This work is sold with a photo-certificate from Maya Widmayer PIcasso, and one from Claude Ruiz Picasso.
By late 1919 Picasso had been working alternately-- and, indeed, controversially-- in two styles for several years. He continued to paint in his cubist idiom, usually taking still-lifes as his subjects. He generally preferred to treat the figure in his newer classicizing manner, looking to Ingres and late Renoir as his models. In a small number of works, however, such as the present one, he rendered the figure in the flattened and overlapping planes of late synthetic Cubism, continuing in the line of his wartime masterpiece, Arlequin, which he painted in late 1915 (C. Zervos, vol. 2**; no. 555; fig. 1). Picasso's cubist and classical styles each attracted its own partisans, and this polarization was further aggravated when the two Rosenberg brothers held exhibitions in 1919. Léonce Rosenberg included only cubist works by Picasso in a group installation at his Galerie de L'Effort Moderne in June. Paul Rosenberg, whose gallery was down the street from Leonce's, and next door to Picasso's new residence on the upscale rue la Boëtie, held a large one-man show in October of Picasso's drawings and watercolors, which emphasized his classicizing approach.
One camp of critics, on the lookout for a new postwar style, and following Jean Cocteau's postwar 'call to order,' thought that cubism was by now old hat and no longer suited the changing times. The other side, including many major artists working in cubist modes, looked upon Picasso's classical works as an outright betrayal of the avant-garde. Few considered how one approach might be seen to influence and complement the other. Picasso put it most simply in a statement to Marius de Zayas, which anticipates the pluralism of our own postmodern era: 'I do not believe I have used radically different elements in the different manners I have used in painting. If the subjects I have wanted to express have suggested different ways of expression I have never hesitated to adopt them... Whenever I have something to say, I have said it in the manner in which I have felt it ought to be said. Different motives inevitably require different methods of expression. This does not imply either evolution or progress, but an adaptation of the idea one wants to express and the means to express that idea' (in 'Picasso Speaks,' The Arts, New York, May 1923; reprinted in D. Ashton, Picasso on Art, New York, 1972, p. 5).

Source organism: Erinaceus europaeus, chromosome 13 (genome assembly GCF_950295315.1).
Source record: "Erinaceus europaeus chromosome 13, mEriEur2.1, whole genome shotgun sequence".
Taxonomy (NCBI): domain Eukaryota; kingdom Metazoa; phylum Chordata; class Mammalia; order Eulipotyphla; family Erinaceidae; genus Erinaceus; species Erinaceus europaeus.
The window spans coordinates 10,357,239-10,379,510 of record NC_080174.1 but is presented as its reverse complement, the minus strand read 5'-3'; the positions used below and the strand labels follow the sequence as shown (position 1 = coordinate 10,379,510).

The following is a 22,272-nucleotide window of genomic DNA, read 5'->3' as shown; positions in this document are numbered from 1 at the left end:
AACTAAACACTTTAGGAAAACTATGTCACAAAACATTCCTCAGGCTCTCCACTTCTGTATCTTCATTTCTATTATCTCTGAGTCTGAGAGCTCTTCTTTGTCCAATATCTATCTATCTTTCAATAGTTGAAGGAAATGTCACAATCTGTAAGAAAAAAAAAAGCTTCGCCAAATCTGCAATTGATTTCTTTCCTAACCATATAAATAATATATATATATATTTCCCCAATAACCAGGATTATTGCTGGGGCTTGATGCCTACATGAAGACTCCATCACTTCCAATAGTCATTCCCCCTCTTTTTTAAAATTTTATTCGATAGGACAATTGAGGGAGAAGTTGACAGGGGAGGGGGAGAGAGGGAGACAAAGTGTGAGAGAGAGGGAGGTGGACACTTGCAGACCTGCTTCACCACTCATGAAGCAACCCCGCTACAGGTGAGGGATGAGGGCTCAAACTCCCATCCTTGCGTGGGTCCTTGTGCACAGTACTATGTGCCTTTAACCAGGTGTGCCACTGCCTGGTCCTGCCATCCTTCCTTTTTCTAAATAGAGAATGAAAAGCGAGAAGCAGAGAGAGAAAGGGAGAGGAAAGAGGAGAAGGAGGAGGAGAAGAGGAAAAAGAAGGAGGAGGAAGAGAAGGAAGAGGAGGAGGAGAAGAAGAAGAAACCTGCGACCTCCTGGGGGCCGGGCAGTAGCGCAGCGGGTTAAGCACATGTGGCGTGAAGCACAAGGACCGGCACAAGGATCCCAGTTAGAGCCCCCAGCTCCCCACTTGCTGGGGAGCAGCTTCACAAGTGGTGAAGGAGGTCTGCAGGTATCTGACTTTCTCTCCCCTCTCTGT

When Picasso chose to depict the figure in cubist forms during this period, whether in Arlequin or the present Femme au chapeau à plume, the results often display a delightful sense of humour and whimsy. This stems from the fact that the artist was essentially treating the figure as a still-life, in which he supplanted the supple and organic form of the human body with incongruously angular and constructively mechanical elements. Picasso executed the present watercolour on the heels of his important series of tables set with still-life objects and placed before an open window, which occupied him during his late summer vacation with his wife Olga in Saint-Raphaël on the Riviera. The rectangular window backdrop is visible here as well. The sitter in this watercolor is surely Olga, attired as she might have appeared in the reception she hosted for her husband and his friends in their home following the close of the Galerie Paul Rosenberg exhibition on 21 November. There are two drawings of Olga wearing feathered hats rendered in a classical linear style which Picasso made around this time and in early 1920 (see Zervos, vol. 29, no. 442 [dated 28-XI-1919]; and Zervos, vol. 4, no. 91, in the Musée Picasso). Coincidently, there was the series of drawings of young women in plumed hats that Matisse had done in Nice in 1918-1919, of which Picasso was probably unaware, until Matisse published them in his Cinquante dessins in 1920.